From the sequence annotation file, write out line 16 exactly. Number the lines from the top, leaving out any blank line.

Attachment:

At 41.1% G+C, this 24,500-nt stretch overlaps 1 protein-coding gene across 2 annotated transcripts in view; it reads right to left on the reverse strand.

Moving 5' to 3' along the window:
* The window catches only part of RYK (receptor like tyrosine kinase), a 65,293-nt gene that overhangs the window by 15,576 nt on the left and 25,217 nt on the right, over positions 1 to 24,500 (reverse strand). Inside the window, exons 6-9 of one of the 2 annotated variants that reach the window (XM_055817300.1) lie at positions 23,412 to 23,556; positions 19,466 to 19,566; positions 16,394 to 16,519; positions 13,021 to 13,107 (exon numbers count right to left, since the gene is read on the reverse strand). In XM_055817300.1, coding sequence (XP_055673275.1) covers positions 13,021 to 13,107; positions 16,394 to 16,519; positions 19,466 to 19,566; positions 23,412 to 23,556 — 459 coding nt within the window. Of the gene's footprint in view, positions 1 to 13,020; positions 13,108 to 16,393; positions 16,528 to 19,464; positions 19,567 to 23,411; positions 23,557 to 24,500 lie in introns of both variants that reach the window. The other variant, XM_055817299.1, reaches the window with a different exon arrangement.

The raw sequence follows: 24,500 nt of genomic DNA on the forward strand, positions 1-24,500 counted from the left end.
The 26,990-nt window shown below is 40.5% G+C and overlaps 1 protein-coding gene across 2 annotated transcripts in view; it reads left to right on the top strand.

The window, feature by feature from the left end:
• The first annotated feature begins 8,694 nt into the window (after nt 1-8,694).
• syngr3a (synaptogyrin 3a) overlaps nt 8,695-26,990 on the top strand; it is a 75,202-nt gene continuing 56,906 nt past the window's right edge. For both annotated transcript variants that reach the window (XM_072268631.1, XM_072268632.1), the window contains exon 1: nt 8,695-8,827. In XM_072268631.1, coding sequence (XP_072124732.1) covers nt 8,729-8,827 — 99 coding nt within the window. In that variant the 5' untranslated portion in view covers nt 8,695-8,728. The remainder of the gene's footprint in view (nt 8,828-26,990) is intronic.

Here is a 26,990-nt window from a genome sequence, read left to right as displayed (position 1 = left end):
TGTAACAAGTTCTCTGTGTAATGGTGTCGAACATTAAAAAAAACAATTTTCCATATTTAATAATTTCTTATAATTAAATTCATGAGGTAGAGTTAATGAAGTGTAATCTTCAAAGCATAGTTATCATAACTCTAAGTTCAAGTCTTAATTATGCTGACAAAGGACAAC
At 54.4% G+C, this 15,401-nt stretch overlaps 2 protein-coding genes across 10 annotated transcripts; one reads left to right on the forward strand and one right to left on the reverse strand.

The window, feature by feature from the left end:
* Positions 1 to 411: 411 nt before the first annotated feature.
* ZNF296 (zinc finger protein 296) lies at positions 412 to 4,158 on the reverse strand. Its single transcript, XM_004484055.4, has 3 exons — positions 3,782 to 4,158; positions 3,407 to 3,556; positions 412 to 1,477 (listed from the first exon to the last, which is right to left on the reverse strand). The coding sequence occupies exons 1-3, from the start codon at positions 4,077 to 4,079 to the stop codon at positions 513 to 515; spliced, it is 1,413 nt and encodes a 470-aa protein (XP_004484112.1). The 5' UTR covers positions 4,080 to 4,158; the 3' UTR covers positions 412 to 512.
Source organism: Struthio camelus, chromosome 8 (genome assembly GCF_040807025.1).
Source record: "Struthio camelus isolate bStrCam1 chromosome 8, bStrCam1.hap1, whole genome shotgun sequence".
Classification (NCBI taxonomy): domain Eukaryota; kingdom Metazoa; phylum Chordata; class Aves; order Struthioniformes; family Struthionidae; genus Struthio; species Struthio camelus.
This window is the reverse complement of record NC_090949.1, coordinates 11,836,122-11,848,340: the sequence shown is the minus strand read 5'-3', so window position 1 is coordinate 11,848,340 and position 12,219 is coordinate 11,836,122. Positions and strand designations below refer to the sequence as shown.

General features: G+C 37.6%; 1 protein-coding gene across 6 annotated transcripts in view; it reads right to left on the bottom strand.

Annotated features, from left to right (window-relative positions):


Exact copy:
Source record: "Struthio camelus isolate bStrCam1 chromosome 8, bStrCam1.hap1, whole genome shotgun sequence".